It is true that we live but to die, but life itself becomes death when there is no certainty of tomorrow. That was what life became that morning. That morning I heard the thundering voice of what they call bomb for the first time. Father, like a frightened dog, barked at us. ‘Get under the bed’. It was my sister and me. Mother quivered like a child having yellow fever.
We obeyed. Not even our hearts could tell us not to, for we heard it too. That sound that began the wrench of psyche, and pushed us, still children, into the stage of adulthood.
Father said it was war. He said ‘war has begun.’ A new age – an age where men could not boast in the bounty of books, all must carry the gun, dawned on us like day. And as each day fed us its own woes, the guns still rattled, the bombs still came shattering hopes and lives – each day was a meal of bombshells, a macabre meal – I watched my father, once a preacher of peace, walk into the emptiness of a war age, never to return.
‘I must stop being a weakling in the name of peace. I must fight for peace if it must reign,’ he told me before he vanished. ‘Shield your sister with your life. Better you die than let her die. Be a man.’
Not long after he swore to die for peace, Mother broke down. She became the one to be shielded not my sister. I did the best I could, our neighbours too tried, but rather than betterment, it was detriment. And I soon realized it was by instalment. Death. Her death. Each day feeding us bombshells and mother piercing cries. I watched her that morning as tears ran down my eyes, I watched her say her last words amidst gasps for life. ‘Son b… be strong. I l…ove y‘– she never completed it. Death didn’t allow her to, but like a child’s wordless message to its mother, I heard it all. I understood.
Life became for my sister and me, survival. A day mattered more than years to us. Just surviving each day was grace. What is life under an atmosphere of war if not survival? With each day came the urge to leave our anthill – the memories it bore were themselves a call to death. To leave and join my brothers daily dying on the field, but I could not leave my sister. I would never. Although, as I watched my neighbours bury blood brothers and sisters, fathers and mothers, like us – I don’t know where Father died, or was buried – the faith of our survival slipped through my heart like water through fingers.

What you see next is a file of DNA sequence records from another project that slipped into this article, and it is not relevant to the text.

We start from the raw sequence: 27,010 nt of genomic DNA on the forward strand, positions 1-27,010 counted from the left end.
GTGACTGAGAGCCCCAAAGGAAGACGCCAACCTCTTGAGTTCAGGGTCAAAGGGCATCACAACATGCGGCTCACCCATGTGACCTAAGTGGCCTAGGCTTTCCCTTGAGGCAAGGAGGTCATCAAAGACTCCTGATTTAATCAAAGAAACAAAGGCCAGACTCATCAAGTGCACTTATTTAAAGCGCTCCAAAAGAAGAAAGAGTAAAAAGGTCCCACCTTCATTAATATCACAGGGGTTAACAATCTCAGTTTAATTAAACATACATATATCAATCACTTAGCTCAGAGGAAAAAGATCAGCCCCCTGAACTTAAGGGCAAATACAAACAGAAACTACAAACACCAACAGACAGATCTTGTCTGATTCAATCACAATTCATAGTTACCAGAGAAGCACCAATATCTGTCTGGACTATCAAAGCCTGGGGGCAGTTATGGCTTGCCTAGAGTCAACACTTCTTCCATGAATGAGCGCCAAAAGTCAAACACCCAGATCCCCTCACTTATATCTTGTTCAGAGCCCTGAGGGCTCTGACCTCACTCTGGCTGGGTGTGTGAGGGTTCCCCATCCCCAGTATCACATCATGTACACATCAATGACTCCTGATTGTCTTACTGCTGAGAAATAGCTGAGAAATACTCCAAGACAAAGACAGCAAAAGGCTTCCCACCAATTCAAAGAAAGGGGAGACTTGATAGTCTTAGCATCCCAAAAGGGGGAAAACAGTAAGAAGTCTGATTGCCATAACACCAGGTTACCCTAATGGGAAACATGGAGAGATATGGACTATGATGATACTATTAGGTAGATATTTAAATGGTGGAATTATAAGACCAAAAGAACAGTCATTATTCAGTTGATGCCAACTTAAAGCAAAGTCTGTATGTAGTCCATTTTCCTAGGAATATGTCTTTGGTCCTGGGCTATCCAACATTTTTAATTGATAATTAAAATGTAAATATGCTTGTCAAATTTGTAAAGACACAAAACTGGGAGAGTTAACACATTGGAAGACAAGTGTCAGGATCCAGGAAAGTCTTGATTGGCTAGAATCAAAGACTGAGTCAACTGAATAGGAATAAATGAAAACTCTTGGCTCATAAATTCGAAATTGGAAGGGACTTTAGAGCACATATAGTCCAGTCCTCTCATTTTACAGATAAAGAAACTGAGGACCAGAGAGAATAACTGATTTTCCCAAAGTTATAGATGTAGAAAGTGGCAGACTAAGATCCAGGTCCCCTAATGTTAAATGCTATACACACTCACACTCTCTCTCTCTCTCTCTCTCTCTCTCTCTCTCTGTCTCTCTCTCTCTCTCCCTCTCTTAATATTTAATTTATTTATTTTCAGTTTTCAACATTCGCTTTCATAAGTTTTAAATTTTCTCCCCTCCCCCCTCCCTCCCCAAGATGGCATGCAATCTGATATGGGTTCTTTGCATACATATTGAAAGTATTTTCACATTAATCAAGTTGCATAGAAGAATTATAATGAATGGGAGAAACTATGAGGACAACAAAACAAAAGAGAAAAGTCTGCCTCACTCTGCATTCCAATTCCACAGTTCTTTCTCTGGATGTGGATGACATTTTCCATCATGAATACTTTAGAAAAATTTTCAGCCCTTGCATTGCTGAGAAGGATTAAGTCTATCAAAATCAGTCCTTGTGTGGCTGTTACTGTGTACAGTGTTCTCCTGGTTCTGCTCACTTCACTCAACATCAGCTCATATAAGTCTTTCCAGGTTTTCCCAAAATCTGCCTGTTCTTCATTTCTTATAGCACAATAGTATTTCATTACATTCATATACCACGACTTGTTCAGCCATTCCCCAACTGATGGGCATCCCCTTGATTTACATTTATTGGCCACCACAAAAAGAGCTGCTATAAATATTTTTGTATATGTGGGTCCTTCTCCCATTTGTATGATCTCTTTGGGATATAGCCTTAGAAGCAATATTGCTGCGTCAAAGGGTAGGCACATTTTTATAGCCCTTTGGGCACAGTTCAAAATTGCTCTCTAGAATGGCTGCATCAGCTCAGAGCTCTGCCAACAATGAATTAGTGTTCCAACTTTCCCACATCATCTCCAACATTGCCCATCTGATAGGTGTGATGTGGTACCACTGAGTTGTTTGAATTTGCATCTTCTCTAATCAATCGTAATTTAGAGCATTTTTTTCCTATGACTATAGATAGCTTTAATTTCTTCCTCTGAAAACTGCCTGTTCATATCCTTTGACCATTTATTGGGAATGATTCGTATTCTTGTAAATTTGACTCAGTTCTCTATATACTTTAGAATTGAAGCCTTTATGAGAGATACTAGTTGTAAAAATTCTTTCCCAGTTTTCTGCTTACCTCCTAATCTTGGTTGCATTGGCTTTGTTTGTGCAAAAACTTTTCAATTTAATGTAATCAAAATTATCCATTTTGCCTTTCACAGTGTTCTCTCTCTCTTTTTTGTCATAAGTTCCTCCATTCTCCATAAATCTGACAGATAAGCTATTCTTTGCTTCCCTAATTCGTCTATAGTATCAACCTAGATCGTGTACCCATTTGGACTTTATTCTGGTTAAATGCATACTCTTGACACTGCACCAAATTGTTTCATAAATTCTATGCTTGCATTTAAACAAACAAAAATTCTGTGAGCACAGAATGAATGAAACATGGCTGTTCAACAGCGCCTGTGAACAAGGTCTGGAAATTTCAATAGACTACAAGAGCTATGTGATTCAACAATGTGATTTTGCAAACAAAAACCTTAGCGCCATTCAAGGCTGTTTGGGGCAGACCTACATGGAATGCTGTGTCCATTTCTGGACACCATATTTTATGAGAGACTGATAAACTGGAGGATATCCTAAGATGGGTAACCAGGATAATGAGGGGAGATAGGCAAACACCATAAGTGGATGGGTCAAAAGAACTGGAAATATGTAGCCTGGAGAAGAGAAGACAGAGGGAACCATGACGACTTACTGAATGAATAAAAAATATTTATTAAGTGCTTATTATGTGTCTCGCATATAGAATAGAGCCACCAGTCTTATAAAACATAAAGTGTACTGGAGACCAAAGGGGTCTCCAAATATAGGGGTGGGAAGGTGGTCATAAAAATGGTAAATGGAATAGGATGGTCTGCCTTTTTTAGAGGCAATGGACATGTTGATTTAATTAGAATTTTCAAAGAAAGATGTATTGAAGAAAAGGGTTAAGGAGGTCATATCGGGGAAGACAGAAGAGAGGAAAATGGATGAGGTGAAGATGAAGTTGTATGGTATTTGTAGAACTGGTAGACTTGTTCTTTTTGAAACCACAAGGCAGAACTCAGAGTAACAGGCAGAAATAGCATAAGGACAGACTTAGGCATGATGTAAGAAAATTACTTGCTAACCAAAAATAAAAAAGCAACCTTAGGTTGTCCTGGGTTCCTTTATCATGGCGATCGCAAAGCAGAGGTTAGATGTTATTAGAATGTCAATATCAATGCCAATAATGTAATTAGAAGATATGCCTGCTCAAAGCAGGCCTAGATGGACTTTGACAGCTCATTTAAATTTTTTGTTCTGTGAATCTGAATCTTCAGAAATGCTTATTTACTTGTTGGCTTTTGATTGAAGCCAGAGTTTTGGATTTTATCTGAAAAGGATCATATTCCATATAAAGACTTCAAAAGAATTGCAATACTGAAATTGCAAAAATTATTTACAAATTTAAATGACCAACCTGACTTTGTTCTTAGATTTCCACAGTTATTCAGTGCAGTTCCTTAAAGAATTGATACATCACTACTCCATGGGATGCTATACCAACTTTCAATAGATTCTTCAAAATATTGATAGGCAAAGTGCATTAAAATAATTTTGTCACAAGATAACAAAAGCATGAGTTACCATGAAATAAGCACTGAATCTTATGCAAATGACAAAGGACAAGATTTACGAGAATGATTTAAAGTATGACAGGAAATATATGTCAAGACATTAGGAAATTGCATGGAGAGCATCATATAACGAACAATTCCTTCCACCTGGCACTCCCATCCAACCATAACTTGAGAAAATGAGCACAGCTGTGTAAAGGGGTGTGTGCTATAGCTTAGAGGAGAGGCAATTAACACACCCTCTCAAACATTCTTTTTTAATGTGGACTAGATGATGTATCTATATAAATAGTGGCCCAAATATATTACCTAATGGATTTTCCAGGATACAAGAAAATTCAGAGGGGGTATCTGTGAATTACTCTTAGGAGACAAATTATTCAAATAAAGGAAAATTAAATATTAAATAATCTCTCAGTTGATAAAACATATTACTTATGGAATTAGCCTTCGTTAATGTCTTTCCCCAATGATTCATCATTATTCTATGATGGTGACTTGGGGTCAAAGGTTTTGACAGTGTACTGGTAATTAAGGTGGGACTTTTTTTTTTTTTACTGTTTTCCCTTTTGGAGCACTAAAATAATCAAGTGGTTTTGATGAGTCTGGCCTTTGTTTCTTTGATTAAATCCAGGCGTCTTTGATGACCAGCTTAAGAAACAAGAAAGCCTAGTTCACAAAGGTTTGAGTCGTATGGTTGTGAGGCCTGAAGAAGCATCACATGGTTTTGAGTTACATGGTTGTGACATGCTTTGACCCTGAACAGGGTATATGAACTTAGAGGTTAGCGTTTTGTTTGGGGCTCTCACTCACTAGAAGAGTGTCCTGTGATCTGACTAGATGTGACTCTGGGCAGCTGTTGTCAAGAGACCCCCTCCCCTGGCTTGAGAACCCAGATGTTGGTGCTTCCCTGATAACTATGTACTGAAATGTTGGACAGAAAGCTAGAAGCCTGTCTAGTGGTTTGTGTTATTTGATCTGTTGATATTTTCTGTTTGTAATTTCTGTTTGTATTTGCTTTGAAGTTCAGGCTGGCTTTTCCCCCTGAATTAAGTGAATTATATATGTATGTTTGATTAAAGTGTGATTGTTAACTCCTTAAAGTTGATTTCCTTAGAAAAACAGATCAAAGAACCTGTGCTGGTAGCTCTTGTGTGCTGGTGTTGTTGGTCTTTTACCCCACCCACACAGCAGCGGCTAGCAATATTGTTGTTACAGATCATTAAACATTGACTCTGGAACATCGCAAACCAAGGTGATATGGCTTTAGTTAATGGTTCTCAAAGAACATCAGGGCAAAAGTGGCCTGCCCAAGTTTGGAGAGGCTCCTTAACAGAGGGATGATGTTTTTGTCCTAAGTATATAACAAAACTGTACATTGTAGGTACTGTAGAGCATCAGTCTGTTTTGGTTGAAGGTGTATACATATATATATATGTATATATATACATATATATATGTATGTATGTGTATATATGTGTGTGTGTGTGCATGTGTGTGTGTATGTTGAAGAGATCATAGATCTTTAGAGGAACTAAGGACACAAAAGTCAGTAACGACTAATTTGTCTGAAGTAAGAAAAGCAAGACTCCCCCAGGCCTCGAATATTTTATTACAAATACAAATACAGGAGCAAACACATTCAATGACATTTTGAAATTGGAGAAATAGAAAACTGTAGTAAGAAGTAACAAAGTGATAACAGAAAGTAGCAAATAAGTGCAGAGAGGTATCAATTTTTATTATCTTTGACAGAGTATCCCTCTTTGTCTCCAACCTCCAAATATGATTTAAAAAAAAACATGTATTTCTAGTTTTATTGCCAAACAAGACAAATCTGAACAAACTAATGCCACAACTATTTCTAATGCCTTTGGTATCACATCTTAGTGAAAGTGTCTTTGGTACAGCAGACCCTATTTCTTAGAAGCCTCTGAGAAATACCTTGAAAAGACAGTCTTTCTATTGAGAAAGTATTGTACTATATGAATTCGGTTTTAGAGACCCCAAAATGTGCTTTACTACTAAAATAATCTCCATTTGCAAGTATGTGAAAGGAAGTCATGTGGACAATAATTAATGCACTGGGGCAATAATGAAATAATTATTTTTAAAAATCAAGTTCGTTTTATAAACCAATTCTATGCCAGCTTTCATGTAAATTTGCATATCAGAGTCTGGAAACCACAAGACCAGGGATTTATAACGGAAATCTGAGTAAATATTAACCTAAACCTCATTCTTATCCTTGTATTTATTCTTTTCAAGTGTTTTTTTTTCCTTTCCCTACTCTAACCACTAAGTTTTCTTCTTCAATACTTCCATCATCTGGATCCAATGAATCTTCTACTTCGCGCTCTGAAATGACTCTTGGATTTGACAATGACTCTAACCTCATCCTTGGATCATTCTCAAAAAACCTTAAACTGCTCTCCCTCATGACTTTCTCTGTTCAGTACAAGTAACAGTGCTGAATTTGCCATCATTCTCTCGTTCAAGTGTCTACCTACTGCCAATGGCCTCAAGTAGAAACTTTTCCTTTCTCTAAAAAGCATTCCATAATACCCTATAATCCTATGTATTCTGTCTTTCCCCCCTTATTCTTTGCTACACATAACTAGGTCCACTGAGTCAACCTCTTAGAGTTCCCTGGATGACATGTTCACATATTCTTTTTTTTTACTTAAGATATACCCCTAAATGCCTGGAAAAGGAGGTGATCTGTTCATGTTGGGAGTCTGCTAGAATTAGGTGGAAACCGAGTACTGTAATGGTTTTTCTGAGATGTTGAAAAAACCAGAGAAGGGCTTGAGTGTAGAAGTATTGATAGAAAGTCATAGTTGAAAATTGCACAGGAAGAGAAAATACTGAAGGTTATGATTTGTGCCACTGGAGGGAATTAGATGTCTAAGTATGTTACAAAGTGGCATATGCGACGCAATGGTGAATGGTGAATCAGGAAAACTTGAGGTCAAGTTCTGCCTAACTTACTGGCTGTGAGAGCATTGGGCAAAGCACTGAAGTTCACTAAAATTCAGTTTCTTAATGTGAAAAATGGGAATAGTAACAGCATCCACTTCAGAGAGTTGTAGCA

So, like the children with swollen, smooth faced bellies and needle arms and legs, we continued to pray for peace and survival. Eating whatever we found like a chicken with no owner, picking here and picking there.
Things soon changed. Things changed when the men who began the fire decided to sit and talk. When they decided it was time for the roundtable – and if I may ask, where is war brought to an end if not at a table? Where is the names of millions buried if not in dialogue?
And now as I sit watching the sun rise in the West this morning, and cast its beauty on the rubbles of this earth – our earth – I laugh. I laugh in silence. It must not be heard. I laugh at the fools who call the roundtable a no-place, and call the war field, where it should be settled. I laugh because they do not know war – the three-letter word that turns shores of lives to death untimely.
And as I laugh I also pray it would not be a new beginning.